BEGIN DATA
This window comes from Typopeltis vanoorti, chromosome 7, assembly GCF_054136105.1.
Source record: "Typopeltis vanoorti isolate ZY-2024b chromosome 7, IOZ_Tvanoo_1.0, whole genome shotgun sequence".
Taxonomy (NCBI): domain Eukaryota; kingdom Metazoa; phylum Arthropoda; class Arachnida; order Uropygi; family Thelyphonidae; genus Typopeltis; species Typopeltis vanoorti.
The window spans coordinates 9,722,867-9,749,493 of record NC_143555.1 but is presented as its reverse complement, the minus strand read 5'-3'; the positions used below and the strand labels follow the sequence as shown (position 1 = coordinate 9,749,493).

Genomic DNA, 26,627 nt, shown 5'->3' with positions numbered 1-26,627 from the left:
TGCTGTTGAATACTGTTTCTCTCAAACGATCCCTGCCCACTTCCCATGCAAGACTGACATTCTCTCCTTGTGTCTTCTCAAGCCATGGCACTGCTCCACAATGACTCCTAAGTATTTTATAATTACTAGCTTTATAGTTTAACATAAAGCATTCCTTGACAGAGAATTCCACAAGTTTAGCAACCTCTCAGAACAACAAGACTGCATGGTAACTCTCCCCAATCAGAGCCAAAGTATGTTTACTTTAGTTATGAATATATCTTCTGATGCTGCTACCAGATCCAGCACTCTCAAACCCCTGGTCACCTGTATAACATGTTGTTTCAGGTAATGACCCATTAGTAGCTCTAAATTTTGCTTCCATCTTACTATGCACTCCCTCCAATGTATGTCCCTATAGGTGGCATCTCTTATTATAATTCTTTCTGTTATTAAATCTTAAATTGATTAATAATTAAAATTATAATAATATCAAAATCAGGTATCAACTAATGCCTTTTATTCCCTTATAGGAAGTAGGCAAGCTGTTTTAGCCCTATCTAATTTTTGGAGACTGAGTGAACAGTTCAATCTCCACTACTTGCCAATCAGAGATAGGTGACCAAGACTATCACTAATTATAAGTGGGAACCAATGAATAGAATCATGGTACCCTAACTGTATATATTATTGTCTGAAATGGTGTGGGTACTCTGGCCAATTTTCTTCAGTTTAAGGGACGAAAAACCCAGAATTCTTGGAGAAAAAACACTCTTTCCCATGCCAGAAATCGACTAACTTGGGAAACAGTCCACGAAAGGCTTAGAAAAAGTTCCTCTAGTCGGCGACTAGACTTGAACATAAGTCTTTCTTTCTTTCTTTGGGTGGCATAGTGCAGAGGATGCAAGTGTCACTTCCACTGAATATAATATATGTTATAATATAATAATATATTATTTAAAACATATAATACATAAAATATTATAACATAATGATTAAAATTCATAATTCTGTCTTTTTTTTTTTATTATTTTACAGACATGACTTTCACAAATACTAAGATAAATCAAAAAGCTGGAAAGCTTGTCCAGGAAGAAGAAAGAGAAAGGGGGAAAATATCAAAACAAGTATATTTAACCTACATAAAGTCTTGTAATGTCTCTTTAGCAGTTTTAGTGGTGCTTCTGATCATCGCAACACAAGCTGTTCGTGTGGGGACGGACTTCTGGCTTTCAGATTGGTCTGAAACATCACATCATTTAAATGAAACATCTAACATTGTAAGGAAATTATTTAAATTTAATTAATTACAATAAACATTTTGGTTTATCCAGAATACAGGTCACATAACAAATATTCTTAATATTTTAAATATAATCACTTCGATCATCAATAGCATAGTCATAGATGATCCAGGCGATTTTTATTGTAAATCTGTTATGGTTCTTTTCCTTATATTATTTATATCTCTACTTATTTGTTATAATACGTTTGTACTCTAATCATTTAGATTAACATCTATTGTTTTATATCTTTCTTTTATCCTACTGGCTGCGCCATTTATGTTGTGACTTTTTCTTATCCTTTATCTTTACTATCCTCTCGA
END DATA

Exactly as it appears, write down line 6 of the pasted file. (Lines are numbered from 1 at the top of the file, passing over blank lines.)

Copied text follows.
TGCTGTTGAATACTGTTTCTCTCAAACGATCCCTGCCCACTTCCCATGCAAGACTGACATTCTCTCCTTGTGTCTTCTCAAGCCATGGCACTGCTCCACAATGACTCCTAAGTATTTTATAATTACTAGCTTTATAGTTTAACATAAAGCATTCCTTGACAGAGAATTCCACAAGTTTAGCAACCTCTCAGAACAACAAGACTGCATGGTAACTCTCCCCAATCAGAGCCAAAGTATGTTTACTTTAGTTATGAATATATCTTCTGATGCTGCTACCAGATCCAGCACTCTCAAACCCCTGGTCACCTGTATAACATGTTGTTTCAGGTAATGACCCATTAGTAGCTCTAAATTTTGCTTCCATCTTACTATGCACTCCCTCCAATGTATGTCCCTATAGGTGGCATCTCTTATTATAATTCTTTCTGTTATTAAATCTTAAATTGATTAATAATTAAAATTATAATAATATCAAAATCAGGTATCAACTAATGCCTTTTATTCCCTTATAGGAAGTAGGCAAGCTGTTTTAGCCCTATCTAATTTTTGGAGACTGAGTGAACAGTTCAATCTCCACTACTTGCCAATCAGAGATAGGTGACCAAGACTATCACTAATTATAAGTGGGAACCAATGAATAGAATCATGGTACCCTAACTGTATATATTATTGTCTGAAATGGTGTGGGTACTCTGGCCAATTTTCTTCAGTTTAAGGGACGAAAAACCCAGAATTCTTGGAGAAAAAACACTCTTTCCCATGCCAGAAATCGACTAACTTGGGAAACAGTCCACGAAAGGCTTAGAAAAAGTTCCTCTAGTCGGCGACTAGACTTGAACATAAGTCTTTCTTTCTTTCTTTGGGTGGCATAGTGCAGAGGATGCAAGTGTCACTTCCACTGAATATAATATATGTTATAATATAATAATATATTATTTAAAACATATAATACATAAAATATTATAACATAATGATTAAAATTCATAATTCTGTCTTTTTTTTTTTATTATTTTACAGACATGACTTTCACAAATACTAAGATAAATCAAAAAGCTGGAAAGCTTGTCCAGGAAGAAGAAAGAGAAAGGGGGAAAATATCAAAACAAGTATATTTAACCTACATAAAGTCTTGTAATGTCTCTTTAGCAGTTTTAGTGGTGCTTCTGATCATCGCAACACAAGCTGTTCGTGTGGGGACGGACTTCTGGCTTTCAGATTGGTCTGAAACATCACATCATTTAAATGAAACATCTAACATTGTAAGGAAATTATTTAAATTTAATTAATTACAATAAACATTTTGGTTTATCCAGAATACAGGTCACATAACAAATATTCTTAATATTTTAAATATAATCACTTCGATCATCAATAGCATAGTCATAGATGATCCAGGCGATTTTTATTGTAAATCTGTTATGGTTCTTTTCCTTATATTATTTATATCTCTACTTATTTGTTATAATACGTTTGTACTCTAATCATTTAGATTAACATCTATTGTTTTATATCTTTCTTTTATCCTACTGGCTGCGCCATTTATGTTGTGACTTTTTCTTATCCTTTATCTTTACTATCCTCTCGA